The New York Stock Transfer Tax: Re-instate Or Not?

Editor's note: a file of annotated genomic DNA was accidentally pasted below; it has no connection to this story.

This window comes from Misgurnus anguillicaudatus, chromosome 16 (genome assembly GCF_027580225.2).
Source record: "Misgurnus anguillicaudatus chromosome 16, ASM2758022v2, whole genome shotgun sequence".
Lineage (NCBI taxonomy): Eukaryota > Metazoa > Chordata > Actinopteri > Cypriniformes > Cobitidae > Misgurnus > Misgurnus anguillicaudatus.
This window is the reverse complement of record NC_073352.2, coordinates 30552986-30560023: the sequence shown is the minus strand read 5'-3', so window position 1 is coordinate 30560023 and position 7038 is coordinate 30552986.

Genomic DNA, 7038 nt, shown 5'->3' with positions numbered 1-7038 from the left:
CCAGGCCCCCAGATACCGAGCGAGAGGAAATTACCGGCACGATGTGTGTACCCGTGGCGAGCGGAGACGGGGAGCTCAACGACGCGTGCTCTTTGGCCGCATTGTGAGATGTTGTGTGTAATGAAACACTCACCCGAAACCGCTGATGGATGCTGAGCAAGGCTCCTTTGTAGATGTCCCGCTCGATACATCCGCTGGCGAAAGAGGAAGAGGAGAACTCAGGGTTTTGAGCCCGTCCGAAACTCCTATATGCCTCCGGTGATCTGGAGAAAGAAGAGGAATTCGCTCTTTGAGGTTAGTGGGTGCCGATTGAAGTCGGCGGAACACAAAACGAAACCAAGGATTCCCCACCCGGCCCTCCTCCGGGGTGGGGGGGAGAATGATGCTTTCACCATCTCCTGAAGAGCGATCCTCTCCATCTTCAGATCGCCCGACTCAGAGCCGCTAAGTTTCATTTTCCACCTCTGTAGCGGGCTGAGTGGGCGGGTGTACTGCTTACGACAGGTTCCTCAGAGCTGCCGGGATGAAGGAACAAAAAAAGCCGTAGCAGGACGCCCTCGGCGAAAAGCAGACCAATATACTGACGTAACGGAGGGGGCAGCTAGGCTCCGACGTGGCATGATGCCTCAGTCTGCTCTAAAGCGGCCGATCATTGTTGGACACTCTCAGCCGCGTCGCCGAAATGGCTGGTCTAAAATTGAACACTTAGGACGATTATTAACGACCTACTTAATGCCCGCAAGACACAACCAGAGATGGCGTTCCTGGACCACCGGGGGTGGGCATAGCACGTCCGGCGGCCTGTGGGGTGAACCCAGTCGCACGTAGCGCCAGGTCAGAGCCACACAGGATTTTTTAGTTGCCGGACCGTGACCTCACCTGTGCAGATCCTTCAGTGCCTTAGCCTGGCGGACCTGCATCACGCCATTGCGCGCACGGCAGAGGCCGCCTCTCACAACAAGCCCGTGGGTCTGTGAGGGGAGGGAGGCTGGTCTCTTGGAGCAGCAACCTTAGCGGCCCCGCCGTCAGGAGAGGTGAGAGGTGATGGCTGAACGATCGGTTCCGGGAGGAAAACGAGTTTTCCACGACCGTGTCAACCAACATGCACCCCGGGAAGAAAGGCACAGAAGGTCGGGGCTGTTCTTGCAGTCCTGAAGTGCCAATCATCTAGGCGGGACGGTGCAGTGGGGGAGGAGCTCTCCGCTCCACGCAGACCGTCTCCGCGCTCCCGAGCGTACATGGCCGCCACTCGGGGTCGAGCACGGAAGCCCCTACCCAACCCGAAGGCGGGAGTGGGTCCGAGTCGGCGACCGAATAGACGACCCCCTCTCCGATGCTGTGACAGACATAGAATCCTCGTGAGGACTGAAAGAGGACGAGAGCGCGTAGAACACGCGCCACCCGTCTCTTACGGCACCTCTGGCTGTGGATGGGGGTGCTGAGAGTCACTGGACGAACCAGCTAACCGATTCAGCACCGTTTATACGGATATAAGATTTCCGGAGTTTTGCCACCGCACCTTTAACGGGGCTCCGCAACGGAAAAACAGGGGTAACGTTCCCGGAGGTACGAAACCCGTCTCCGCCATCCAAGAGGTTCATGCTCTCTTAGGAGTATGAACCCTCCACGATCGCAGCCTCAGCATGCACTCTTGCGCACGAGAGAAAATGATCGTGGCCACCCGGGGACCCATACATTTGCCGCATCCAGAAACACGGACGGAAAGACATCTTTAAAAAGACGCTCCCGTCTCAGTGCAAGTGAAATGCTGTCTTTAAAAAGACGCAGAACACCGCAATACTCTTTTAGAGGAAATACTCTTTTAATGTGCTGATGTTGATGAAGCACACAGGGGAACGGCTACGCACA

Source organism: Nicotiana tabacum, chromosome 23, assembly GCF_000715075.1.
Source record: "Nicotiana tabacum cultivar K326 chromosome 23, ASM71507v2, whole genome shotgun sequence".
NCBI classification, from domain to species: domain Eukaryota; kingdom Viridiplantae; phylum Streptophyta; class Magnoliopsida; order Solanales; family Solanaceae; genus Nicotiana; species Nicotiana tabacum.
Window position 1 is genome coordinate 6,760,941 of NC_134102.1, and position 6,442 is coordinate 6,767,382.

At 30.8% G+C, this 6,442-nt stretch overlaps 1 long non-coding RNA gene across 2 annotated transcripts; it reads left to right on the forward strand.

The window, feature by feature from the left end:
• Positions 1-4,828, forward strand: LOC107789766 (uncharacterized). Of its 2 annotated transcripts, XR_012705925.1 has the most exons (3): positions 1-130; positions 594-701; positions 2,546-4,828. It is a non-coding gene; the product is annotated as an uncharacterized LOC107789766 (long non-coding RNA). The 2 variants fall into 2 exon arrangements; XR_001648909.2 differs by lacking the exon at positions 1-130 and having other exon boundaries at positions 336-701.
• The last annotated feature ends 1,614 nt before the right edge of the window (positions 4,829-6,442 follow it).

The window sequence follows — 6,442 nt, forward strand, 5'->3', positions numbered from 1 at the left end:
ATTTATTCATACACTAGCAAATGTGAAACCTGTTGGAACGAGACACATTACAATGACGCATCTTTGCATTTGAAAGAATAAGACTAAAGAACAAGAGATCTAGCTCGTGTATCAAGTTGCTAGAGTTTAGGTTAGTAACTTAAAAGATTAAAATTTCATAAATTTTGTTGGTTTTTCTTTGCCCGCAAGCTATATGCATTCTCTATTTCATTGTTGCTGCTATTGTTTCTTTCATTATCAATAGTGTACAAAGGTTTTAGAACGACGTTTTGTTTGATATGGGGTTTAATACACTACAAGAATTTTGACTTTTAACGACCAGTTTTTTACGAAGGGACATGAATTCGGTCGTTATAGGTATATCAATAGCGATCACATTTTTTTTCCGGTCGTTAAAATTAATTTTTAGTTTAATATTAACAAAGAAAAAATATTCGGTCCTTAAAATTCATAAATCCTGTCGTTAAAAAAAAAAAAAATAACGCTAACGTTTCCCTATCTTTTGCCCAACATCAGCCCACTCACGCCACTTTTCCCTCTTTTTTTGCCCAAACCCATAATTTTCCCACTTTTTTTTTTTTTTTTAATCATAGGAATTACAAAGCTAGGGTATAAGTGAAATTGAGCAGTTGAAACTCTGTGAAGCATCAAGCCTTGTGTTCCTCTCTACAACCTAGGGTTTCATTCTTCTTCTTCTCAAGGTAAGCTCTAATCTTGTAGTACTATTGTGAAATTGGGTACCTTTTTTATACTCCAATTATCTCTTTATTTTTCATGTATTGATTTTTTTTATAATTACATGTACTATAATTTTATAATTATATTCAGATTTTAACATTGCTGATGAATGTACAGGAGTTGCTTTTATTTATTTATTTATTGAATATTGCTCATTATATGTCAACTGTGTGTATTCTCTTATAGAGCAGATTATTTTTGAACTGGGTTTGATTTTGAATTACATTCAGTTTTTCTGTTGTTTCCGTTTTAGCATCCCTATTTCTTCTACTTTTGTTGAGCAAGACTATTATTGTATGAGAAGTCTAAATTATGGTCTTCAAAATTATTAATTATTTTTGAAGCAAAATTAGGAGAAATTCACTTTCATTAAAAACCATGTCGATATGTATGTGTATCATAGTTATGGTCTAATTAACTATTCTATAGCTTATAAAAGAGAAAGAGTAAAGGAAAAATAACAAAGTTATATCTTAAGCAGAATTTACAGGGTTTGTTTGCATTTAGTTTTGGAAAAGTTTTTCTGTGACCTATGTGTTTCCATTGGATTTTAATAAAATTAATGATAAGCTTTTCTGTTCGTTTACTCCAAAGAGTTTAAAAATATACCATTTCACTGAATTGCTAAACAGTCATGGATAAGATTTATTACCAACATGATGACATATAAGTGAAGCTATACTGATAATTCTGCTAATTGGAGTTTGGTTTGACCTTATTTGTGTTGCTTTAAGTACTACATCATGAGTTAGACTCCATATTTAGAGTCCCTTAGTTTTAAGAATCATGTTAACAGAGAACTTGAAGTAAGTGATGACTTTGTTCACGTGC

The New York Stock Transfer Tax is still in operation, although currently the proceeds of the tax are automatically rebated to the buyer of the stock. However, the perennial question of whether this tax should be brought back and in what scale it should be re-implemented lies in the fact that it is a profitable tax and payment of the tax rests solely on the buyers of stocks, not the brokerage houses. This is how it originally worked; back then, the stock buyer was charged on a sliding scale. That is, the amount of New York Stock Transfer Tax you paid depended entirely on the number of shares you purchased. This cost could rise up to 5 cents per share, to a maximum of $350 per transaction. This basically means, that regardless of which part of the world you live in, as long as you buy stocks that are listed in the New York City Stock Exchange, you are liable for these taxes. Prestigious stock exchange houses such as France, Germany, Switzerland, Hong Kong, and even Singapore, charge stock transfer taxes. It has even been calculated that in comparison with these exchange houses, the stock transfer tax that the state of New York imposed is low. The premise behind the continuing proposal to re-instate the New York Stock Transfer tax is that the low rates ensures it isn't a problem to pay, while the volume of stocks bought and traded in New York on a daily basis are in millions. With all that it has going, the question now becomes, why then has it not be reinstated? The position of New York brokerage houses is that the business of business of trading and selling stocks is increasingly becoming cut throat. For these brokerage houses, if staying in the city of New York has a competitive advantage to be maintained, in this case, not re-instate the New York stock transfer tax, then it should remain in place. Additionally, the New York City government fully recognizes that if these brokerages and investors decide to move or stop buying stocks, then there would be a significant loss of business revenues, and a dearth of employment opportunities for the city. Consider the fact that the securities industry is one of the biggest employers in New York City, for each job on Wall Street support as much as two services jobs. The possibility then of these of brokerage houses and investors leaving, is not a viable option for the city to risk. If the tax is to be implemented, then Wall Street directly benefit from the proceeds. A city media campaign to promote the New York Stock Exchange center, or a new stock exchange building, perhaps? This tax proposal should be carefully considered with all the affected parties, consulted. Then the tax proceeds will rebound to benefit of the city and the people it is meant to serve.
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